By Maxmilian Wechsler
LUCKY but precious few are those Bangkok citizens who are not a victim of noise pollution in some way or another. Day and night it assails us in dozens of different but equally annoying and frustrating forms, and yet there doesn’t seem much of an effort to reduce it, or even control it. What’s more, to the detriment of our health and wellbeing, the amount of noise we have to suffer just seems to increase year in, year out.
Ten years ago, in 2004, His Majesty King Bhumibol Adulyadej raised the issue of excessive noise in his birthday speech. Among other concerns, the King expressed worries about young people developing hearing problems. Following the speech, the government quickly implemented various programs to monitor and reduce noise levels in public places and venues like discotheques and other entertainment places. The Department of Land Transport was instructed to check the noise levels of their vehicles. Factories were also told to reduce loud noises. Unfortunately, as time went on, these important health and sanity saving measures slowly disappeared.
The intensity of loudness is measured in Decibels (dB). Similar to temperature, the scale can dip below zero. For example, some people with very good hearing can detect sounds as low as -15 dB. The PCD noise index standards list 55-70 dB in the moderate level, while anything over that is considered unhealthy for humans. Sounds over 85 dB can cause permanent damage to hearing.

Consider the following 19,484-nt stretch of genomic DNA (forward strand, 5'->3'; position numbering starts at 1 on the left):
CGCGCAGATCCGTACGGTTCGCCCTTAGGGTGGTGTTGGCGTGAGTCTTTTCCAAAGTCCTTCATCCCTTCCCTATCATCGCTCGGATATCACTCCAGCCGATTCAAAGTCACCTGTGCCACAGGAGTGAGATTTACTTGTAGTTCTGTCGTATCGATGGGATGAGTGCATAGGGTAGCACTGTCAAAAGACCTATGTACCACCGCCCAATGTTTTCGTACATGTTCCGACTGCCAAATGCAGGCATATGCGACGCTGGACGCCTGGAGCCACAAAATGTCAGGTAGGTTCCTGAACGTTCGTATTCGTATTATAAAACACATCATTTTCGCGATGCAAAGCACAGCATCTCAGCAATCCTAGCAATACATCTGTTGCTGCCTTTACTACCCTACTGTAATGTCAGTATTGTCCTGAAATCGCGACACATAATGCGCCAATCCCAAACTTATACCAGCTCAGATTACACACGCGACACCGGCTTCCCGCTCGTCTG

Exposure to noise over 100 dB for a sustained period of time can cause hearing loss. This is about the noise level at some Bangkok cinemas! Normal conversation is about 60 dB, not loud enough to present a health risk, but a single sharp whistle blast ranges between 104 to 116 dB. If you are unfortunate enough to be within earshot of one of Bangkok’s many hyperactive car park security guards on a regular basis, you may be doing some serious damage to your eardrums.
Although it is often overlooked, noise pollution can take as great a toll on health as other forms of pollution. Frequent exposure to high noise levels can result in many serious conditions – physical, mental and emotional – besides hearing loss. Problems brought on or aggravated by loud noises include high blood pressure, sleep deprivation, aggressiveness, heart problems, distraction, irritability, stress, indigestion, ulcers, anxiety, headaches and heartburn. While lasting hearing damage is usually attributed to high frequency noise, evidence links low frequency noise to nausea and heart palpitations.
Tens of millions of people around the world are exposed to levels of noise pollution great enough to affect their quality of life and productivity. The problem is recognized by the World Health Organization, the United Nations Environmental Protection Agency and the National Institutes of Health, one of the world’s foremost medical research centers under the US Department of Health.
It could be worse!
Whether you’re indoors or outside, there’s no escaping noise in Bangkok, but many people might be surprised to learn that the Thai capital is not on the list of the world’s 10 noisiest cities. India has the dubious distinction of being the leading country in terms of noise pollution, although there is some debate as to which of its cities is the noisiest.
According to the latest report posted by the US-based CitiQuiet website in July, the noisiest city in the world is Mumbai, followed by Kolkata, Cairo, Delhi, Tokyo, Madrid, New York, Buenos Aires, Shanghai and Karachi.